Listing status secures long-term future of Glasgow art deco cinema

Listing status secures long-term future of Glasgow art deco cinema

Image: Google StreetView

An art deco former cinema that was saved from demolition after a last-minute intervention by Glasgow City Council has now been added to the list of Scotland’s protected buildings.

Allied Vehicles, which owns the former Mecca/Vogue cinema at 124 Balmore Road in Possilpark, was granted a demolition for the property warrant just before Christmas last year.

Demolition work on the ceiling then started before planning officers issued a last-minute building preservation notice (BPN).

At the time, Historic Environment Scotland (HES) declined to list the structure on procedural grounds, but legal protection for the building is now secured after the heritage body granted it listed status as a building of special historic and architectural interest.

The decision means Allied Vehicles cannot go now ahead with its demolition plans and HES will have a say in any development plans for the site.

The Mecca Cinema, opened in 1933, is a rare survival of a 1930s cinema which retains its architecturally distinctive character to the main elevation. It is a notable example of the work of architect James McKissack, a foremost Scottish cinema designer of the earlier 20th century.

The cinema is an architectural landmark in the streetscape and its wider setting in Possilpark. It is of social historical significance for the association with town planning, leisure, and industry in the early 20th century.

During its consultation process, HES said the overwhelming majority of people who responded expressed strong support for the designation. No one raised issues that brought into question the cultural significance of the site for designation. Many of the comments noted that the building was a significant architectural landmark in the local area. Some comments noted the perceived impact listing may have on the future use of the building.

Listing status secures long-term future of Glasgow art deco cinema

A concept image for the Vogue Cinema (Alan Dunlop)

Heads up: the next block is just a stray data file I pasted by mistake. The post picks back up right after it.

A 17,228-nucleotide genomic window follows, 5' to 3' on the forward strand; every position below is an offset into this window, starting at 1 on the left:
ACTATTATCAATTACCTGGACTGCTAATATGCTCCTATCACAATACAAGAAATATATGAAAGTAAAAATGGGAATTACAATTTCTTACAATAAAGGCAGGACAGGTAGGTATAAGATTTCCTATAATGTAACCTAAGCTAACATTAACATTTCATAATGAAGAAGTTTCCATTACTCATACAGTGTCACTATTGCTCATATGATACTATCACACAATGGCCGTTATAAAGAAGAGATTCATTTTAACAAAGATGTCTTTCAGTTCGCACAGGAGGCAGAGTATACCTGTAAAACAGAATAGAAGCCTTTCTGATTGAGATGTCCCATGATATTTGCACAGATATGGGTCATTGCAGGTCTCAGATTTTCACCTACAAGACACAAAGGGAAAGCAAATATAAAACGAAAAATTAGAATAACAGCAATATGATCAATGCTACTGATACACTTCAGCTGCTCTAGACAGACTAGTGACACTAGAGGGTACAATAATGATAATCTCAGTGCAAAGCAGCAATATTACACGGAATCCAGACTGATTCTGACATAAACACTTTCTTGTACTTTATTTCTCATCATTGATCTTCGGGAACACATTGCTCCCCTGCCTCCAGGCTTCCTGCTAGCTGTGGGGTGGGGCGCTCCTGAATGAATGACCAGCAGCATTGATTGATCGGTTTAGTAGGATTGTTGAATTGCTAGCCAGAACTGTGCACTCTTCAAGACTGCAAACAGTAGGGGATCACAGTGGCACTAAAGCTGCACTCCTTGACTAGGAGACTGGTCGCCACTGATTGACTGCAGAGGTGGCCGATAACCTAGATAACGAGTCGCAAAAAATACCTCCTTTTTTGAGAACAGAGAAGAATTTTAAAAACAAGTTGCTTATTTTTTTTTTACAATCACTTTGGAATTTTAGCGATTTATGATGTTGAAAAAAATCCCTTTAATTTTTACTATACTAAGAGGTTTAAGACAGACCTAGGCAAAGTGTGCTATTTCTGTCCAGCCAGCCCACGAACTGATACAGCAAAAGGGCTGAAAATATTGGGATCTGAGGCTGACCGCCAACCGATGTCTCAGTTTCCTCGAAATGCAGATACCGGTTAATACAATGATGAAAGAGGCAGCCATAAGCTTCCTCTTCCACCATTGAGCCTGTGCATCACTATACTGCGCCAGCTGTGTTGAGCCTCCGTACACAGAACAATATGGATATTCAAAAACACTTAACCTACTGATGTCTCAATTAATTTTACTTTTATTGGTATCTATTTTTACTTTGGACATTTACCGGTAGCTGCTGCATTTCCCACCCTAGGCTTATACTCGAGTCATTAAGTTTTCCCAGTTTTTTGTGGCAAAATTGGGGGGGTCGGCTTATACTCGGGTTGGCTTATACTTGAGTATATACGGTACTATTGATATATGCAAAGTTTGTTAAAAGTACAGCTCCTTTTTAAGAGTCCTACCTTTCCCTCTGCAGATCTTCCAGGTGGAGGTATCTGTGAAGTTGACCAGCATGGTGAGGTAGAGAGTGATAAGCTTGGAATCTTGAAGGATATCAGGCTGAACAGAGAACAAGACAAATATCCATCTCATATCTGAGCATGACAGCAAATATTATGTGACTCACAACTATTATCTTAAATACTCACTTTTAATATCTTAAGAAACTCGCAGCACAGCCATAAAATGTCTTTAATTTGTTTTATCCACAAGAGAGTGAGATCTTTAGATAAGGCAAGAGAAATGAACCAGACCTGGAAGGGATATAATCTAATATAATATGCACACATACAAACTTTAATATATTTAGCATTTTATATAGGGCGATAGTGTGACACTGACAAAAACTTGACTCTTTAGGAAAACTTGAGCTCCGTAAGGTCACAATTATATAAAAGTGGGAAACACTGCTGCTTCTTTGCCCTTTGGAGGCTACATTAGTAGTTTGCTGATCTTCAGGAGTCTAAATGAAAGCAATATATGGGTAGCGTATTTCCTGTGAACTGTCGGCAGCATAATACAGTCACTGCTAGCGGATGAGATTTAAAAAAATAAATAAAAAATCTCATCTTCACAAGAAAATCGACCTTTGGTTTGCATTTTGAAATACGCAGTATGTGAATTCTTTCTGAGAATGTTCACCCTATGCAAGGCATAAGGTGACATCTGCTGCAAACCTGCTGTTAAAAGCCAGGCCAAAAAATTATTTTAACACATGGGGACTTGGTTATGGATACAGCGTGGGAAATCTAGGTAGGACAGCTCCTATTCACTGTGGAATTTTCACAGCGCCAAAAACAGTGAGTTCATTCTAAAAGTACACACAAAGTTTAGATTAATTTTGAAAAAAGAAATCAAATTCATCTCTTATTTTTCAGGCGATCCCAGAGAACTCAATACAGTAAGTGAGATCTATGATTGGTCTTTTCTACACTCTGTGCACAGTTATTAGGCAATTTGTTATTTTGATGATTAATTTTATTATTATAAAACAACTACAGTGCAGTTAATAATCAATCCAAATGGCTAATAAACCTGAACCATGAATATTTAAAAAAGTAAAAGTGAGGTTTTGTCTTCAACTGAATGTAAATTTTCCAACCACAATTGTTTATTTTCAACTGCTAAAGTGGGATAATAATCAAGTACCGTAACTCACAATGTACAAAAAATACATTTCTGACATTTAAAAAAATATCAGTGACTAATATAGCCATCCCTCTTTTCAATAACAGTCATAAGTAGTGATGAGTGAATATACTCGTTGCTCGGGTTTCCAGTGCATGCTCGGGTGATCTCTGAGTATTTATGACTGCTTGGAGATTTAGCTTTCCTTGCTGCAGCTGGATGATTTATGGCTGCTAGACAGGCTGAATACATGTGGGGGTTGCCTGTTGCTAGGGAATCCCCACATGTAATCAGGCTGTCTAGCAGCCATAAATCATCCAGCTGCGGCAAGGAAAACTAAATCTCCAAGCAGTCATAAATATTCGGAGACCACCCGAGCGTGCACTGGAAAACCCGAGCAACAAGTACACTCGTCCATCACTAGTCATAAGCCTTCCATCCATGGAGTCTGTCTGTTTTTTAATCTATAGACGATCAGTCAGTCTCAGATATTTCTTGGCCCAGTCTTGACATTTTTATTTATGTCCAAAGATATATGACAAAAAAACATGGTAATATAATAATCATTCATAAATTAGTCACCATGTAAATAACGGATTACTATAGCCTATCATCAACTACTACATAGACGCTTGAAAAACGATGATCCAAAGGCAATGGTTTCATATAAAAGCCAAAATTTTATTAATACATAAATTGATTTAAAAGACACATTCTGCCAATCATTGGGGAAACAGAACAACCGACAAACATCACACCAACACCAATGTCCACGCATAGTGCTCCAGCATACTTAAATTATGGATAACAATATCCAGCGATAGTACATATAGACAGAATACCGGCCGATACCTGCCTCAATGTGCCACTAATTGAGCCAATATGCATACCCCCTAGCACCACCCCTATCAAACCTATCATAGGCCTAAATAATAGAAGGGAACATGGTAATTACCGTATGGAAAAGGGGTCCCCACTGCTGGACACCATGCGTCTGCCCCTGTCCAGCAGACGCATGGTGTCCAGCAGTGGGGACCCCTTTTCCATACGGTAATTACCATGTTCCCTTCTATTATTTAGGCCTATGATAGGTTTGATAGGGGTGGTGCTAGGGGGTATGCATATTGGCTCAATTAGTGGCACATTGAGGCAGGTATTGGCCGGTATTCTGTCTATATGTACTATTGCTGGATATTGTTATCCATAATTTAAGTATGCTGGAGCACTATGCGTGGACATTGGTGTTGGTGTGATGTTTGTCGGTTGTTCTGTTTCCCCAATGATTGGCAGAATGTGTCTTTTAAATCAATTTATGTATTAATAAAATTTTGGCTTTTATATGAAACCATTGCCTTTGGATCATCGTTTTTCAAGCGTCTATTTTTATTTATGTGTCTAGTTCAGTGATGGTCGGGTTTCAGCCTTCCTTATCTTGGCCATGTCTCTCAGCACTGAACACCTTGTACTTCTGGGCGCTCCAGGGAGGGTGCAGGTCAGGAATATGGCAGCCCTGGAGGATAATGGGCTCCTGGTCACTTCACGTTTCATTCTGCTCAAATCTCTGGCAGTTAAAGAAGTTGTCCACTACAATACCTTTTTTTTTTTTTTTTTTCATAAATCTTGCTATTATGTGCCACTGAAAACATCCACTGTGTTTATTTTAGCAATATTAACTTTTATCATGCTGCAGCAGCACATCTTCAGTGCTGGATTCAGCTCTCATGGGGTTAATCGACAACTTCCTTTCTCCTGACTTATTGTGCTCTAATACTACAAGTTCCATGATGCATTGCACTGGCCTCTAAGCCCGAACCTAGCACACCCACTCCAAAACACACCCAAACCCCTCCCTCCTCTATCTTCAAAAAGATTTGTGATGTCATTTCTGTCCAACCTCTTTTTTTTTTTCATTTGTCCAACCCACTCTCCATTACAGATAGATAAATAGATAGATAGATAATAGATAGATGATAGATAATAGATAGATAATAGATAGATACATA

Campaigners who had been fighting to save the cinema welcomed the decision as good news for the community.

The architect Alan Dunlop, a vocal critic of the demolition plans, said he was delighted and that listed status was the first step to restoring the building.Mr Dunlop has produced plans showing how the building could be developed.

He said: “The area has been devastated in the last 20 years, that’s the truth of it. So saving a building of such character and such note is great. It was the last significant building of character and distinction left in that area of north Glasgow.”

Mr Dunlop said the Category C listing meant that there was an opportunity to work with the building and keep the best of it.

“There’s a process you have to go through before any change and that would involve HES,” he said. “As an architect with 40 years’ experience of building major projects in Glasgow, including working with listed buildings and on conservation projects, I know the Vogue Cinema can be and should be saved. Achieving listed status is the first step on the road to its restoration and bringing it back to life.”

The details of the listing by HES state that the front and side sections of the building will now be protected but the interior and roof structure are not of special interest. The interior has been stripped to its bare walls and there are no surviving fixtures and fittings.

Allied Vehicles can appeal the decision to the Scottish Government within six months.

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